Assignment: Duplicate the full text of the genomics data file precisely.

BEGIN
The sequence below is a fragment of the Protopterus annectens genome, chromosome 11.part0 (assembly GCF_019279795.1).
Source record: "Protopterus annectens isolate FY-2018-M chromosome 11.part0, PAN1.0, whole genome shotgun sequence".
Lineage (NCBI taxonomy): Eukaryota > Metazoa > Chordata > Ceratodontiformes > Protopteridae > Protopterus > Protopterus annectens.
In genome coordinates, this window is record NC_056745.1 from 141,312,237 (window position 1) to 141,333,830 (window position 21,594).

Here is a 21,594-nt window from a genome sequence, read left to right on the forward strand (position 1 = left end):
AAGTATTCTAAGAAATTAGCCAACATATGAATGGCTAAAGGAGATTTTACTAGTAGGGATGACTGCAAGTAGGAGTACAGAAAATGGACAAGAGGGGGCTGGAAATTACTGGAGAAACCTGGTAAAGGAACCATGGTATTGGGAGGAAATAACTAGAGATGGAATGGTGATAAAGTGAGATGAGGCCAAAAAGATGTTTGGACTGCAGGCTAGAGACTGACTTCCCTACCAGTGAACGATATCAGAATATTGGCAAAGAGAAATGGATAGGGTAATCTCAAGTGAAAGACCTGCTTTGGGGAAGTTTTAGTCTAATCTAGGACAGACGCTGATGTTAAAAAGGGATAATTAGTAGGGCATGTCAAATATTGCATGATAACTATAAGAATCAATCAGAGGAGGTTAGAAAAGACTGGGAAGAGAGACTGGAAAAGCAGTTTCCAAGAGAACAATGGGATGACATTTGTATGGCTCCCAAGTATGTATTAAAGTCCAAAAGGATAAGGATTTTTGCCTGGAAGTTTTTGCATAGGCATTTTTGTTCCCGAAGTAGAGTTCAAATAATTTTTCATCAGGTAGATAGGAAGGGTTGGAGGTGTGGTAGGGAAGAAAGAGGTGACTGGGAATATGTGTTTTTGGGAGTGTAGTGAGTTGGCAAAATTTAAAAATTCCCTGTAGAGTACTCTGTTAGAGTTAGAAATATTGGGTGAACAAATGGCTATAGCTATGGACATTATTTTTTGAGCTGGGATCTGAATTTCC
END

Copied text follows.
The sequence below is a fragment of the Protopterus annectens genome, chromosome 11.part0 (assembly GCF_019279795.1).
Source record: "Protopterus annectens isolate FY-2018-M chromosome 11.part0, PAN1.0, whole genome shotgun sequence".
Lineage (NCBI taxonomy): Eukaryota > Metazoa > Chordata > Ceratodontiformes > Protopteridae > Protopterus > Protopterus annectens.
In genome coordinates, this window is record NC_056745.1 from 141,312,237 (window position 1) to 141,333,830 (window position 21,594).

Here is a 21,594-nt window from a genome sequence, read left to right on the forward strand (position 1 = left end):
AAGTATTCTAAGAAATTAGCCAACATATGAATGGCTAAAGGAGATTTTACTAGTAGGGATGACTGCAAGTAGGAGTACAGAAAATGGACAAGAGGGGGCTGGAAATTACTGGAGAAACCTGGTAAAGGAACCATGGTATTGGGAGGAAATAACTAGAGATGGAATGGTGATAAAGTGAGATGAGGCCAAAAAGATGTTTGGACTGCAGGCTAGAGACTGACTTCCCTACCAGTGAACGATATCAGAATATTGGCAAAGAGAAATGGATAGGGTAATCTCAAGTGAAAGACCTGCTTTGGGGAAGTTTTAGTCTAATCTAGGACAGACGCTGATGTTAAAAAGGGATAATTAGTAGGGCATGTCAAATATTGCATGATAACTATAAGAATCAATCAGAGGAGGTTAGAAAAGACTGGGAAGAGAGACTGGAAAAGCAGTTTCCAAGAGAACAATGGGATGACATTTGTATGGCTCCCAAGTATGTATTAAAGTCCAAAAGGATAAGGATTTTTGCCTGGAAGTTTTTGCATAGGCATTTTTGTTCCCGAAGTAGAGTTCAAATAATTTTTCATCAGGTAGATAGGAAGGGTTGGAGGTGTGGTAGGGAAGAAAGAGGTGACTGGGAATATGTGTTTTTGGGAGTGTAGTGAGTTGGCAAAATTTAAAAATTCCCTGTAGAGTACTCTGTTAGAGTTAGAAATATTGGGTGAACAAATGGCTATAGCTATGGACATTATTTTTTGAGCTGGGATCTGAATTTCC